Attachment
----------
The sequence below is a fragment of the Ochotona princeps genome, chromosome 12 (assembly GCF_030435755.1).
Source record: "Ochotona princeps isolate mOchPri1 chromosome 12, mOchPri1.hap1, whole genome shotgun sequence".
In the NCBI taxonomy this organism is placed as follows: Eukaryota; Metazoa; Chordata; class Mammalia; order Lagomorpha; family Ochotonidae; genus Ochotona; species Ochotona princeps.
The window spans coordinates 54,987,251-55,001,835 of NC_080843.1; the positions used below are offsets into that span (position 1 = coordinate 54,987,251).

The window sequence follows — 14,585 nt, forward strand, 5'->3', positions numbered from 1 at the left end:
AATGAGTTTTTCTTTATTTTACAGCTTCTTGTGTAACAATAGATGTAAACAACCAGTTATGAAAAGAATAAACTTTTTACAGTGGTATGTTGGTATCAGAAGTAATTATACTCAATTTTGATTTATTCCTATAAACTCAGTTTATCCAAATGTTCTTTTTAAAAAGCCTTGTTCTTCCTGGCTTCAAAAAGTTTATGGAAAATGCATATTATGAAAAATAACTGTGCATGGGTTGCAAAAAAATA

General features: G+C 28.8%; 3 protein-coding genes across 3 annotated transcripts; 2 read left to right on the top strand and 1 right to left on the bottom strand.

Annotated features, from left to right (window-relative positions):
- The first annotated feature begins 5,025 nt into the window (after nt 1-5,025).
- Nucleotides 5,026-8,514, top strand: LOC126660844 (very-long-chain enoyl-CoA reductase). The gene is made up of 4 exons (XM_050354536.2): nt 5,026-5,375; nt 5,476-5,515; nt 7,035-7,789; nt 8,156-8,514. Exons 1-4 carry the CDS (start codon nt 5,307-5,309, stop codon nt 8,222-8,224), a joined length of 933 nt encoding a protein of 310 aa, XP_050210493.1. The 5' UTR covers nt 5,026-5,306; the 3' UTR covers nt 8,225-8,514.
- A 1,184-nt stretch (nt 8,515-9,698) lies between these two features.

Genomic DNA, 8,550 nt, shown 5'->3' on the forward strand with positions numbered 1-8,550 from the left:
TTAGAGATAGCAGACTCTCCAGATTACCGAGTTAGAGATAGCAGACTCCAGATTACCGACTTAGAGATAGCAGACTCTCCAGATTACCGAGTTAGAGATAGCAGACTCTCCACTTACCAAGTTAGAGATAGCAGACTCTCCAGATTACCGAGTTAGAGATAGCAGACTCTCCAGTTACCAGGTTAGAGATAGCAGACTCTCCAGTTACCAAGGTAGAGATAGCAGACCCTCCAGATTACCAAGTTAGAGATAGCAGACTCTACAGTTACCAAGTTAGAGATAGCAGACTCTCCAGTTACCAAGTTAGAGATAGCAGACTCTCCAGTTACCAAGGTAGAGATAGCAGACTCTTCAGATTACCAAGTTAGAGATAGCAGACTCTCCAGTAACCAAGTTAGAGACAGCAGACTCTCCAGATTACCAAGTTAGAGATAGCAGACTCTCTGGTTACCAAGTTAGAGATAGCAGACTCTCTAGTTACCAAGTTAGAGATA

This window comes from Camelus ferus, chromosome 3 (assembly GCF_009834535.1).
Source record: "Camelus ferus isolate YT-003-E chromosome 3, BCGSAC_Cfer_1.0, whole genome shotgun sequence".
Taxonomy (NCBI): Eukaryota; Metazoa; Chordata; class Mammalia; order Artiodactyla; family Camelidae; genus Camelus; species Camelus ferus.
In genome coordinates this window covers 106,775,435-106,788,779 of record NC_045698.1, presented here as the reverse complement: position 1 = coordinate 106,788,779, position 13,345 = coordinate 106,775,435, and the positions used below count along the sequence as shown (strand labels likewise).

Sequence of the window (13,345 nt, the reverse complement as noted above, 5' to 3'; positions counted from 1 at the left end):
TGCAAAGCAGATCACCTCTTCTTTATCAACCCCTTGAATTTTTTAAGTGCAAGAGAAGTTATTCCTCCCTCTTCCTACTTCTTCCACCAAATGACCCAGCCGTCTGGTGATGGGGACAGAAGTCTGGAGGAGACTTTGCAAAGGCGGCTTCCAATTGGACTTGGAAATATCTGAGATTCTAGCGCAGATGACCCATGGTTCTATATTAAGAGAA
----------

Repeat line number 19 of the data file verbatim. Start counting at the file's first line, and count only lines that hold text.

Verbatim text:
TGCAAAGCAGATCACCTCTTCTTTATCAACCCCTTGAATTTTTTAAGTGCAAGAGAAGTTATTCCTCCCTCTTCCTACTTCTTCCACCAAATGACCCAGCCGTCTGGTGATGGGGACAGAAGTCTGGAGGAGACTTTGCAAAGGCGGCTTCCAATTGGACTTGGAAATATCTGAGATTCTAGCGCAGATGACCCATGGTTCTATATTAAGAGAA